At ERS we believe in the need to make every dollar count, especially during these tough economic times, (See Karen Miles’ “Transformation or decline? Using Tough Times to create higher-performing Schools” Kappan, October 11, 2011). And cost inefficiencies are especially problematic when addressing the needs of special education students. ERS addresses these issues in the Commentary section of the recent issue of Education Week. It's titled, “Improving Special Education Even in Tough Times.” The story below, from our work in a partner district, let's call it District E, further illustrates the difficulty of cost-effectively delivering high quality services to students with disabilities.
Last month, while ERS was providing support to districts in a southern state, we discovered that District E staffs one special education resource teacher for every 6.4 “resource students.” (A resource student is a student with a disability who is served in the general education setting but who also receives supplemental resource services for an average of about 20% of the school day). District E’s student-to-teacher ratio for resource students was 3-5 times lower than the ratio in other districts, although the ratios of District E’s other categories of students with disabilities were comparable. (see chart below)
While some districts deliberately invest in lower student-teacher ratios for pedagogical purposes, District E’s principals perceived an abundance of special education teachers doing very little. Moreover, according to district policies the principals had no authority to reassign these special education teachers, even for part of the day, to meet critical school needs.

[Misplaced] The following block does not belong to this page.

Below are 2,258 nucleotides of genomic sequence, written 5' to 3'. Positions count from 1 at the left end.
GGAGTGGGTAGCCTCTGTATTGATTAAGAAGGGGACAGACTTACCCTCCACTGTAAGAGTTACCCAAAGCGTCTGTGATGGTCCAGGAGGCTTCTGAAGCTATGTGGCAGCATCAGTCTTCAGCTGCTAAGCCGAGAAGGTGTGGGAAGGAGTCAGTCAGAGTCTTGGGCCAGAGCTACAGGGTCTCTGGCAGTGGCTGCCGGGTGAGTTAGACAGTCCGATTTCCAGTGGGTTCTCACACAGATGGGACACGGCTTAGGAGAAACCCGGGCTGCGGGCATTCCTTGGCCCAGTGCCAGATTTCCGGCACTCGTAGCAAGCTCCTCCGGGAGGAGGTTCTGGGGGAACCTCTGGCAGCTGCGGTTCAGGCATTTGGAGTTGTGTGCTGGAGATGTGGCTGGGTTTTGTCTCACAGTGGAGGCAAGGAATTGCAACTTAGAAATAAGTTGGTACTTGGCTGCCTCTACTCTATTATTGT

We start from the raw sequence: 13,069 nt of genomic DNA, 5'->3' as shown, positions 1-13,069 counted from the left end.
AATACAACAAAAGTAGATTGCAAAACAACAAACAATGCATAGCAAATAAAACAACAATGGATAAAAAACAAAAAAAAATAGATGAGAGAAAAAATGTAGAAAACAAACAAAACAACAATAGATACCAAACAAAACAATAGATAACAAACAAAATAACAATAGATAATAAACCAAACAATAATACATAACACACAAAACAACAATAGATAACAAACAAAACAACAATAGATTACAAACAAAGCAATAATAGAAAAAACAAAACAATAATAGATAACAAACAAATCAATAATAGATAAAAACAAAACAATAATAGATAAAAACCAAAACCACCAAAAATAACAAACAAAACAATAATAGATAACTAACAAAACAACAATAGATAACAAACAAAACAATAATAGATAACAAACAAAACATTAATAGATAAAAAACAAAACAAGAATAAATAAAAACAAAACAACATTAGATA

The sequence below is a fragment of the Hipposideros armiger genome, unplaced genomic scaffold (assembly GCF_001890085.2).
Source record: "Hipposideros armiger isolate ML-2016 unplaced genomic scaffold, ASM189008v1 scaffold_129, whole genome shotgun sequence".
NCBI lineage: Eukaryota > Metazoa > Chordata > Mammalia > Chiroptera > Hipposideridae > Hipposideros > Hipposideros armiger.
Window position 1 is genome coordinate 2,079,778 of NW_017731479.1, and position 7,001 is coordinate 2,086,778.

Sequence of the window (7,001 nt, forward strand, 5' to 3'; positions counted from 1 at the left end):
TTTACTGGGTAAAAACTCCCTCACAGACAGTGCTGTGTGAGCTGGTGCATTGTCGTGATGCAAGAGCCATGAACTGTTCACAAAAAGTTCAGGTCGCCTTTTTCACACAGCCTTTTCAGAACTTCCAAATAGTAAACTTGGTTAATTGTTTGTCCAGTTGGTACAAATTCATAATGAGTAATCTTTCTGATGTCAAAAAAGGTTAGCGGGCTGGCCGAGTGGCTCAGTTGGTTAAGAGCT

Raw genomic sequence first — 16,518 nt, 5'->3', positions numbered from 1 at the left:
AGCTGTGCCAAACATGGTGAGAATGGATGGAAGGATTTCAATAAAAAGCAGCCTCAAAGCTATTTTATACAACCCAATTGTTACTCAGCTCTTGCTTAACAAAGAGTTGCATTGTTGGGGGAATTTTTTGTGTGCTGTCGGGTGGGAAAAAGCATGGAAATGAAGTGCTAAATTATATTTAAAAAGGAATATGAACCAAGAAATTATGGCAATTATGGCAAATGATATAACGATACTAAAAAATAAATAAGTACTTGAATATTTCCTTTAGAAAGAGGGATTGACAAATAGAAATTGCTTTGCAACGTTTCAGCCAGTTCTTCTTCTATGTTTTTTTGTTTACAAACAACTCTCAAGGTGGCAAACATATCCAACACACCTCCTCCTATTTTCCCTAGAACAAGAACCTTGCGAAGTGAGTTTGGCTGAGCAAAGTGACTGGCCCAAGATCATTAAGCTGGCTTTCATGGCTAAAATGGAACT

Despite agreement by the CFO that the district employed too many special education resource teachers, the district was facing penalties for not spending enough on special education the previous year. During cost-cutting, they had inadvertently cut special education spending and because they had failed to maintain spending at the previous year’s level, as required by “maintenance of effort” regulations, they were facing millions of dollars in fines.
What do we recommend District E do? In this case, we are working with them to isolate the reasons for the extra teacher allocation to determine ways to right-size the investment over time. Meanwhile, it is possible to construct integrated service models that better leverage this existing investment. For instance, schools elsewhere sometimes organize so that resource teachers provide small-group instruction in literacy or math to integrated groups of general education and special education resource students directly in the general education classroom at predictable times and in collaboration with the general education instructor. As ERS’ commentary and other district work reveal, District E is not alone in its need to better utilize special education staff and resources for better outcomes for all students.
For more on ERS' work on resource efficiency in public school systems, please refer to the following tools and articles:
- Syracuse Report, “A Strategic Spending Review of Syracuse City School District.” This district diagnosed and served over 20 percent of its students in special education programs. They had focused many of their investments to protect the quantity of teachers and aides but had invested less effectively in improving the quality of instruction.
- Rochester Report, “Call to Arms.” This district invested in an inclusion model that turned out to be very costly despite being of unknown effectiveness.
- School Budget Hold’em. This ERS tool, illustrates the cost tradeoffs faced by a typical district.